Broadway

Complete News World

Great Britain – ECJ: No compensation for previously unfair energy measurement in vacuum cleaners

Great Britain – ECJ: No compensation for previously unfair energy measurement in vacuum cleaners

Dyson vacuum cleaner Image: AFP

Vacuum cleaner manufacturer Dyson receives no compensation for previous energy labeling adverse to the company. The European Court of Justice in Luxembourg dismissed the related case in the final case on Thursday.

Vacuum cleaner manufacturer Dyson will not receive any compensation for previous energy labeling adverse to the company. The European Court of Justice (ECJ) in Luxembourg dismissed the related case in the final case on Thursday. EU labels for the energy efficiency of vacuum cleaners valid from September 2014 to early 2019 favor classic pack vacuum cleaners. (Reference: C-122/22 P)

Power consumption is measured when the container is empty to classify the different efficiency classes. With bag vacuum cleaners, consumption increases throughout the bag, while it remains constant with bagless vacuum cleaners.

Tyson introduced cyclone vacuum cleaners called bagless, in which the dust collected in a container does not increase energy consumption. Such devices are now available from other manufacturers as well.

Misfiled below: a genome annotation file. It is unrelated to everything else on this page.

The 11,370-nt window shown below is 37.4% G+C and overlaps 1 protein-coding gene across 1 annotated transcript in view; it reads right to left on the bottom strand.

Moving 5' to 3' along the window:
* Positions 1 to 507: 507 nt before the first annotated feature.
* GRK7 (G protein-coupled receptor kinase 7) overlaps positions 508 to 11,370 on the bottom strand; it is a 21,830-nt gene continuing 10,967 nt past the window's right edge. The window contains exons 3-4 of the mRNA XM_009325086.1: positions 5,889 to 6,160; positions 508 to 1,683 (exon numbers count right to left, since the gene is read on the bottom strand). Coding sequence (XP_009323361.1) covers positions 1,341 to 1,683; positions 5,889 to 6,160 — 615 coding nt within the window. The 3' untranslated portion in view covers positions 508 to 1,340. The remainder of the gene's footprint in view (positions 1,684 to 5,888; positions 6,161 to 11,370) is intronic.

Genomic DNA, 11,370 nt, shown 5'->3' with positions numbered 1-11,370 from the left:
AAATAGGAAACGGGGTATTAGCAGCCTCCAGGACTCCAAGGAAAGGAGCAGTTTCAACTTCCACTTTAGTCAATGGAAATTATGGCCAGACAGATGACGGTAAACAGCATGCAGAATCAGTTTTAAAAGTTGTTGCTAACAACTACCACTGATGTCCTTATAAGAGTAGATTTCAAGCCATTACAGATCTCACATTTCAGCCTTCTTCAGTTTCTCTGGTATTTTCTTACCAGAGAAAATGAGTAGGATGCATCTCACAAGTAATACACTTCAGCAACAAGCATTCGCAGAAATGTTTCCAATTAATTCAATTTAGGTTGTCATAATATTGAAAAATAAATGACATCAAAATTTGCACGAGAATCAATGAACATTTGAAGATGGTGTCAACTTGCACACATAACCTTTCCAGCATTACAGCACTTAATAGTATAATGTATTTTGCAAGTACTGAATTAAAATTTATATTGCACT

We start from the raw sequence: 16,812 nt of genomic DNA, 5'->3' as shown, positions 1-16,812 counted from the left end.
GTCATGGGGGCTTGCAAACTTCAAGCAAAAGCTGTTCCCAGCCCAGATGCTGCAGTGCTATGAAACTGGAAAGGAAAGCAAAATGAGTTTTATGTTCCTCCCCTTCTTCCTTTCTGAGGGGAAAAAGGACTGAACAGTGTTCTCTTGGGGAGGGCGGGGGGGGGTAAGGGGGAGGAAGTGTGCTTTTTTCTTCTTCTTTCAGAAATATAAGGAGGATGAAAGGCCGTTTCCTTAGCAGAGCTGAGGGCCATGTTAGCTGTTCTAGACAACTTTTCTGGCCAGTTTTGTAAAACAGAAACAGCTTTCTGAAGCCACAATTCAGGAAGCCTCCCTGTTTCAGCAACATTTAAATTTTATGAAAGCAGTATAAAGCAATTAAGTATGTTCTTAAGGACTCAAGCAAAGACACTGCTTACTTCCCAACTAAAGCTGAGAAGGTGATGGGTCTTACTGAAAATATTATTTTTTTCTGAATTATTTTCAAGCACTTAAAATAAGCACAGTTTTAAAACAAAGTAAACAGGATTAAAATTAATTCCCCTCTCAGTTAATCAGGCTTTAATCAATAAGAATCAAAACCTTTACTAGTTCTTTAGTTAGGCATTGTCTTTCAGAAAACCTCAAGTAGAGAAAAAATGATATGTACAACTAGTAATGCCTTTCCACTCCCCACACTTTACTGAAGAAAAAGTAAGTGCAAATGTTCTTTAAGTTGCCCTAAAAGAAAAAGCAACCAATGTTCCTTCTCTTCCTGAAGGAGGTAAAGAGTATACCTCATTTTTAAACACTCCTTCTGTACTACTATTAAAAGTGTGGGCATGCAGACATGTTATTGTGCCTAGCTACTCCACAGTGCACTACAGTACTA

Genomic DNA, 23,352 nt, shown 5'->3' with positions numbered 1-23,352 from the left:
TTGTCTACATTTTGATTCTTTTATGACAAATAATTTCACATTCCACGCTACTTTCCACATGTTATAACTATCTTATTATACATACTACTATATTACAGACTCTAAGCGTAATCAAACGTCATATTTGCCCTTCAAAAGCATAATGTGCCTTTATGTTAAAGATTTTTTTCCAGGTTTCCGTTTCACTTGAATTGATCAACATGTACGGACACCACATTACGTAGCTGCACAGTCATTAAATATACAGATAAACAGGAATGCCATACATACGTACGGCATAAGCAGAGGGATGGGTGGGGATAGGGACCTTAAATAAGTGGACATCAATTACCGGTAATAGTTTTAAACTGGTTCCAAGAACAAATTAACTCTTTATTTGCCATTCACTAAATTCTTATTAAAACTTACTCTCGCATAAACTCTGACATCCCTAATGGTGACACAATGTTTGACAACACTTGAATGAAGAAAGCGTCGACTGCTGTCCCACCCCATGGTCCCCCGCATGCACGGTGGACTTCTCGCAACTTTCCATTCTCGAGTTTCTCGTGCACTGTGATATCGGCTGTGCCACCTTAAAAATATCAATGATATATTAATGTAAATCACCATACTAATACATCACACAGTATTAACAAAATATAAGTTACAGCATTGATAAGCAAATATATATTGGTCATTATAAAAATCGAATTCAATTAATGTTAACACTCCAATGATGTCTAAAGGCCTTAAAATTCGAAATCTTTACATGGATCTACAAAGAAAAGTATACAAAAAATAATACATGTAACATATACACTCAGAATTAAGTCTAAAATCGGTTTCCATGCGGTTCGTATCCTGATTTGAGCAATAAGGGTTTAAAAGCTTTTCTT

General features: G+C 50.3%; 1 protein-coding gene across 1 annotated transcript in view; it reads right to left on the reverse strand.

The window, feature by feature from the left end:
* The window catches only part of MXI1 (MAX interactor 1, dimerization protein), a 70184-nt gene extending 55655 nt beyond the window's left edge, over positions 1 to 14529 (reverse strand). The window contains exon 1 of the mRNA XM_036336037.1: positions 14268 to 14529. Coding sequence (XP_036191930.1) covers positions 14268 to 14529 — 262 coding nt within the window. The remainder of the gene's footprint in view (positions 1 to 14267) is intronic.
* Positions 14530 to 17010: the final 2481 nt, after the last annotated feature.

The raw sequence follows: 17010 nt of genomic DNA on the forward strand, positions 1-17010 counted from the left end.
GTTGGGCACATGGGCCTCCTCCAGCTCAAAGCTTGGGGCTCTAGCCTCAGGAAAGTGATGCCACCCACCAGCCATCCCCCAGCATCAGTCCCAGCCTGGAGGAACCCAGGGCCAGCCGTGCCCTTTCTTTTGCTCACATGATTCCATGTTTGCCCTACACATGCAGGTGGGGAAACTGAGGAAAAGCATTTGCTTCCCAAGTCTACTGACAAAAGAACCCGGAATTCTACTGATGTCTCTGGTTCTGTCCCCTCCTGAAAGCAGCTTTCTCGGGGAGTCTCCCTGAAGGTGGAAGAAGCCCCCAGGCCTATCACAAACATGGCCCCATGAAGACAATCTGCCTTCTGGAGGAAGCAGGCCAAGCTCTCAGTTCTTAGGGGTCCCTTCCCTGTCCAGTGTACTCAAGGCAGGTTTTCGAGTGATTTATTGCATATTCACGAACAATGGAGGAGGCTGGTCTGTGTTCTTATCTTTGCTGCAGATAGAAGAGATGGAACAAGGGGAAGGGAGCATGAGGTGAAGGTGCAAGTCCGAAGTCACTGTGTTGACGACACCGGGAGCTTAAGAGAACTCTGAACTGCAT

Tyson – then British and from 2019 headquartered in Singapore – saw itself at a disadvantage from the start. In response, the EU Commission responded that there was no reliable comparable measurement method other than measuring energy consumption in an empty bag.

It was only in November 2018 that the Court of First Instance of the European Union (EC) declared the EU regulation on the energy efficiency labeling of vacuum cleaners null and void. Since no new process has been developed yet, vacuum cleaners are sold without energy consumption labeling from 2019.

Dyson sought compensation of 176.1 million euros from the EU Commission. In 2021, the ECJ and now finally the ECJ dismissed the case. The EU Commission faced considerable legal problems and, above all, “the technical complexity of the issues to be resolved”. Their fault was therefore “excusable” and their breach of EU law was not “serious enough” to justify paying compensation.

Home page